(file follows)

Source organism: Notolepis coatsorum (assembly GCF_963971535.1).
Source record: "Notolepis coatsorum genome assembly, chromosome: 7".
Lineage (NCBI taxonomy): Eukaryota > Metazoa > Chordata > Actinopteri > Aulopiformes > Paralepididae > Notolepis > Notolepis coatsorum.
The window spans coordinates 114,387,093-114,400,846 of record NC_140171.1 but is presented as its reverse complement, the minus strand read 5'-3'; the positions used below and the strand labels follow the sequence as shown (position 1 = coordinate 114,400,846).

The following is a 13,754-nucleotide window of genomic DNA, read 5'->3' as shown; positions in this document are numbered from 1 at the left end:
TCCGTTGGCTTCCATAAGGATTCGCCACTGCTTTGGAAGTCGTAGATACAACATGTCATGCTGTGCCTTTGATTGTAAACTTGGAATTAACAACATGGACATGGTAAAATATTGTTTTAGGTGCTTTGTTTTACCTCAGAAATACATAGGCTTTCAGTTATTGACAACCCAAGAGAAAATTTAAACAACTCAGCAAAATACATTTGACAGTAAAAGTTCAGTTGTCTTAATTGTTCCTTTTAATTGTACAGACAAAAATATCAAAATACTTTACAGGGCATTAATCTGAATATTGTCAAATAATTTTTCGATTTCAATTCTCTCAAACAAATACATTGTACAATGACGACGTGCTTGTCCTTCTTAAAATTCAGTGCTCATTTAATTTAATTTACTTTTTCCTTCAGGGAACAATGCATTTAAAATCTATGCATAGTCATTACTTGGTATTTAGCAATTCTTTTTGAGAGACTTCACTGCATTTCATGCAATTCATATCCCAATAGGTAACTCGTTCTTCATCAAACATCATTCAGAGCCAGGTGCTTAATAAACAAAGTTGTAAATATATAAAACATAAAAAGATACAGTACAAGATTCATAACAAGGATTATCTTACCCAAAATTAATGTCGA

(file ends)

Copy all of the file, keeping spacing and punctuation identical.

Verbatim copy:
Source organism: Notolepis coatsorum (assembly GCF_963971535.1).
Source record: "Notolepis coatsorum genome assembly, chromosome: 7".
Lineage (NCBI taxonomy): Eukaryota > Metazoa > Chordata > Actinopteri > Aulopiformes > Paralepididae > Notolepis > Notolepis coatsorum.
The window spans coordinates 114,387,093-114,400,846 of record NC_140171.1 but is presented as its reverse complement, the minus strand read 5'-3'; the positions used below and the strand labels follow the sequence as shown (position 1 = coordinate 114,400,846).

The following is a 13,754-nucleotide window of genomic DNA, read 5'->3' as shown; positions in this document are numbered from 1 at the left end:
TCCGTTGGCTTCCATAAGGATTCGCCACTGCTTTGGAAGTCGTAGATACAACATGTCATGCTGTGCCTTTGATTGTAAACTTGGAATTAACAACATGGACATGGTAAAATATTGTTTTAGGTGCTTTGTTTTACCTCAGAAATACATAGGCTTTCAGTTATTGACAACCCAAGAGAAAATTTAAACAACTCAGCAAAATACATTTGACAGTAAAAGTTCAGTTGTCTTAATTGTTCCTTTTAATTGTACAGACAAAAATATCAAAATACTTTACAGGGCATTAATCTGAATATTGTCAAATAATTTTTCGATTTCAATTCTCTCAAACAAATACATTGTACAATGACGACGTGCTTGTCCTTCTTAAAATTCAGTGCTCATTTAATTTAATTTACTTTTTCCTTCAGGGAACAATGCATTTAAAATCTATGCATAGTCATTACTTGGTATTTAGCAATTCTTTTTGAGAGACTTCACTGCATTTCATGCAATTCATATCCCAATAGGTAACTCGTTCTTCATCAAACATCATTCAGAGCCAGGTGCTTAATAAACAAAGTTGTAAATATATAAAACATAAAAAGATACAGTACAAGATTCATAACAAGGATTATCTTACCCAAAATTAATGTCGA